In sports, one of the most important (and completely overlooked) keys to performance is the processing of visual information. I just came across a study that helps demonstrate this point in an interesting way.
For the study, researchers recruited 36 healthy college students, half of whom were varsity athletes in a wide range of sports. The students were tested on their ability to cross a “virtual reality street” with virtual cars and other obstructions. The simulated scene was created with a treadmill, goggles and three ten foot square video screens.
The students were asked to walk towards the virtual street, which had virtual cars moving 40 to 55 virtual miles per hour. The students were told to gauge traffic and then cross the road. Importantly, they were told to walk not run across the street.
The athletes completed significantly more successful crossings than the non athletes, even though they did not walk any faster, or engage in any athletic maneuvers such as dodging the cars. “They didn’t move faster,” said Art Kramer, who oversaw the research. “But it looks like they thought faster.”
You mean that sports requires activity above the neck? What a shock! Of course athletes would be better at crossing the street. Sporting ability is to a huge extent dependent on quickly and accurately interpreting visual information. The key word here is interpreting – sports vision is not just accurately seeing what is there to be seen, it is using that visual information to make accurate predictions about what will happen in the next few seconds. In effect, this isn’t really a visual task at all, it is a task of the imagination that uses visual information as the primary data.
Sports that take place in a changing environment, particularly team sports, place huge demands on the athletes’ ability to make decisions in complex situations under huge time pressure. Elite athletic performers must therefore have an elite ability to process visual data quickly and make accurate predictions about what is about to happen.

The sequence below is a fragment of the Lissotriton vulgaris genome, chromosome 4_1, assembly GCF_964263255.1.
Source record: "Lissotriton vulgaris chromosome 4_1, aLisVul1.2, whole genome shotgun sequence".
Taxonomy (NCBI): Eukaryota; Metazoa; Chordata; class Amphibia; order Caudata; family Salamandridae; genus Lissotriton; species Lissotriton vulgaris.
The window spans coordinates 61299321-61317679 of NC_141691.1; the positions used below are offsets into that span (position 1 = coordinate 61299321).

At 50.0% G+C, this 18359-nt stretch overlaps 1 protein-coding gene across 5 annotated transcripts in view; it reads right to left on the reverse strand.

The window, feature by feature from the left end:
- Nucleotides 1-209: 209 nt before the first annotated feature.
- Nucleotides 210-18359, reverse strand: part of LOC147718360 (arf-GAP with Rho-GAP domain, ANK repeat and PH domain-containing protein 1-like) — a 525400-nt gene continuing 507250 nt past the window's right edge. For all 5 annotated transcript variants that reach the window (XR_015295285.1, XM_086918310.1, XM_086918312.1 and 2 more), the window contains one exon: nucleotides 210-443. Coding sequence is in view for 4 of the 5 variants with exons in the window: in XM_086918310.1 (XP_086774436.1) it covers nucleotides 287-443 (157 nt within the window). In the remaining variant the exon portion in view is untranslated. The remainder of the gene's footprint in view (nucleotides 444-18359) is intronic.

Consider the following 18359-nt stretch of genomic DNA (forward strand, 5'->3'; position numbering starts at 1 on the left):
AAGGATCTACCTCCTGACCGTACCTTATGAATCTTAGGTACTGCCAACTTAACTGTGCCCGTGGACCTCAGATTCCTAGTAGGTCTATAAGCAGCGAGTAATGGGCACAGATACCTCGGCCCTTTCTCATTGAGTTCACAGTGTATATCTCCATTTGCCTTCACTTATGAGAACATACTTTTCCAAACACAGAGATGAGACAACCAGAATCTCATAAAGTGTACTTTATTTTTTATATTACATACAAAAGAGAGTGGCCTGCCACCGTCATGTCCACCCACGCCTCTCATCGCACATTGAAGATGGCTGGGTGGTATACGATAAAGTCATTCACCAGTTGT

Imagine a simple situation on a basketball court. You are dribbling the ball towards the basket while guarded by an opponent and need to decide whether to continue in for a layup or pass to a teammate who is also guarded by an opponent and running to the basket. In order to compare the different potential outcomes, you need to predict the likely trajectories, arrival times and intersection points for five moving objects: you, your defender, your teammate, his defender, and the ball.
Five different moving objects, five different speeds, five different angles, and this does not even begin to consider the fact that each of the four players could elect to change their speed or angle of movement at any point, completely rearranging all of the variables in an instant. These are calculations that would paralyze a team of physicists with computers, but an experienced player can make them instantaneously. Steve Nash would know immediately that his pass would be intercepted unless thrown from a specific place at a specific time, speed and angle; or that he needs to speed up slightly to make the layup; or that his defender will run right by him if he hesitates slightly and moves left.
Thus, a great part of the skill of any team sport is the ability to make these types of calculations accurately and quickly. In essence, this is predicting the future based on visual input. In the parlance of sport, its called “reading the game” or having “game sense.” If you can read the game you don’t need as much physical skill to get the job done. This is one of the reasons great athletes make the game look easy. The game is easy when you know what’s going to happen a split second before your opponent.
This can be particularly obvious in the highly complex game of soccer. Imagine the frustration of watching your team futilely trying to score despite consistently having the ball deep in the opponents’ territory. You will see many opportunities lost simply for lack of making the right decision at the right time. The right decision is often quite obvious when the play is over and there is extra moment for reflection. Quick thinking is what makes boring soccer into the beautiful game.
And slow thinking is what makes the beautiful game ugly. Personally, I will all too often deliberately pass to an opposing player, or maybe even the referee, simply because I didn’t register quickly enough that this guy isn’t my teammate. It’s not that I didn’t take in the visual information, because my eyes work just fine – I just didn’t process the meaning of the information quickly enough.
The importance of sports vision is why some of the greatest performers in many sports seem to have an uncanny ability to win that cannot be measured in their size, strength, power or even skill. Players such as Wayne Gretzky, Zinedine Zidane, Joe Montana, John Stockton, Lionel Messi and Steve Nash seem to have some X factor which allows them to win even in the absence of clearly superior physical skills. Part of that X factor is simply their ability to make decisions quickly and accurately in complex situations under massive time pressure.
So how can you improve your sports vision? Well there is a book called SportsVision, but I confess that I have not read it. Z-Health recognizes vision training as a top priority and has many drills to train it. I have tried some of these and noticed some interesting results.
I think sports vision training is an interesting and undeveloped area with lots of potential. It’s about way more than eyesight. “Look” into it. (“See” what I did there?)(And again!)